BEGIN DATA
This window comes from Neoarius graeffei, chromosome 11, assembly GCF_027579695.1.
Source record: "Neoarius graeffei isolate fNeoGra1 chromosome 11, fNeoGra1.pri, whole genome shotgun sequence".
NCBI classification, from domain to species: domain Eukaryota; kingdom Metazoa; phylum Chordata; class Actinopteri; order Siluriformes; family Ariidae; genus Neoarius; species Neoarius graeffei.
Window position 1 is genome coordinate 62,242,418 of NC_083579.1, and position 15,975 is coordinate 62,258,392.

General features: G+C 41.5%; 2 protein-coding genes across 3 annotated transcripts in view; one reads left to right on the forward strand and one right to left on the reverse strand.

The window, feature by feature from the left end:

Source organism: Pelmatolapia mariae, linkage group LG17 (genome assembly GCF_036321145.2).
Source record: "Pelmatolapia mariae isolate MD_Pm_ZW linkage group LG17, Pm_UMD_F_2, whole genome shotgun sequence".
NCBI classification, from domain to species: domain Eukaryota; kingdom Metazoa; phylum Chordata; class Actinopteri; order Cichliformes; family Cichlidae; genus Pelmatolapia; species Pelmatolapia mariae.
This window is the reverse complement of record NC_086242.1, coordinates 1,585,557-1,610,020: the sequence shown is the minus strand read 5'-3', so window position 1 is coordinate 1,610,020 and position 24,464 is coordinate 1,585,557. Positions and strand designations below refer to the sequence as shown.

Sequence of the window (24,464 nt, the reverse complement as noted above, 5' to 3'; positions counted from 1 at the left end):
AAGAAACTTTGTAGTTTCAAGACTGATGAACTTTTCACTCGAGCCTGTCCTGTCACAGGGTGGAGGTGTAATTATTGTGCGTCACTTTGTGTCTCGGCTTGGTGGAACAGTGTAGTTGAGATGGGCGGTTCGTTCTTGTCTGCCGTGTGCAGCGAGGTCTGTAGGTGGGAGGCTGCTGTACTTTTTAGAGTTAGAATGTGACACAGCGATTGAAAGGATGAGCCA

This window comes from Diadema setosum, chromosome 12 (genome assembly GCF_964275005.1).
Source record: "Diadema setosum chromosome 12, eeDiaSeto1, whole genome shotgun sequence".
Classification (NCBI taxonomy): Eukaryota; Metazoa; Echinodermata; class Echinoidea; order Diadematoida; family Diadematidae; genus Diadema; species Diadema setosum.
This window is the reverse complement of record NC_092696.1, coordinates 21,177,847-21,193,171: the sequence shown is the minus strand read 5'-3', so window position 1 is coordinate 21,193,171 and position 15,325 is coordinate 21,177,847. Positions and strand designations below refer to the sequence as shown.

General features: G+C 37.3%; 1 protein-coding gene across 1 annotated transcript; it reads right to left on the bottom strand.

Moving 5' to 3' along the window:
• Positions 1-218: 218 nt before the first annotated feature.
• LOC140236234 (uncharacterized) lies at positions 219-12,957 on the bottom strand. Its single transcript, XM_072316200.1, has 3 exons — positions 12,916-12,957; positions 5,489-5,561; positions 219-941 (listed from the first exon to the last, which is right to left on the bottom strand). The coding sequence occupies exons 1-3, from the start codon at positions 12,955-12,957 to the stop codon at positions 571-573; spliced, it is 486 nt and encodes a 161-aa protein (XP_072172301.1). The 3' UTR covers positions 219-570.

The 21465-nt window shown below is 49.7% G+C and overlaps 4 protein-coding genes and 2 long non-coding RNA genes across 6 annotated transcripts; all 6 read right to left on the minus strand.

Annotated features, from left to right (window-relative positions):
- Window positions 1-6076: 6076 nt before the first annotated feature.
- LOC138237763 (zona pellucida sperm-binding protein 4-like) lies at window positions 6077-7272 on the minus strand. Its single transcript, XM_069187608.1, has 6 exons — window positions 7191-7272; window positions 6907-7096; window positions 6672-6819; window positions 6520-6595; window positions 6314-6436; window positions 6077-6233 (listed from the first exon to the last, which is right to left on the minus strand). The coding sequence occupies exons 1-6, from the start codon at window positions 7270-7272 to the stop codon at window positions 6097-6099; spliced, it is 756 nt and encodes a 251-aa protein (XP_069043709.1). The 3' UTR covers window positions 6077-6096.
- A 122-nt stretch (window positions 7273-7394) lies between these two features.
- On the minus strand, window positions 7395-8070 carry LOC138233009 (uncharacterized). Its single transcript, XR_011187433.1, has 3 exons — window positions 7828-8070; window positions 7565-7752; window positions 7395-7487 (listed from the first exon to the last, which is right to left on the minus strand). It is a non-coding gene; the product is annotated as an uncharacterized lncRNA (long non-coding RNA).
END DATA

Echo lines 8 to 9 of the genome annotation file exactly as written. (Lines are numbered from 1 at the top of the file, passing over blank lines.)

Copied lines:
Source record: "Pelmatolapia mariae isolate MD_Pm_ZW linkage group LG17, Pm_UMD_F_2, whole genome shotgun sequence".
NCBI classification, from domain to species: domain Eukaryota; kingdom Metazoa; phylum Chordata; class Actinopteri; order Cichliformes; family Cichlidae; genus Pelmatolapia; species Pelmatolapia mariae.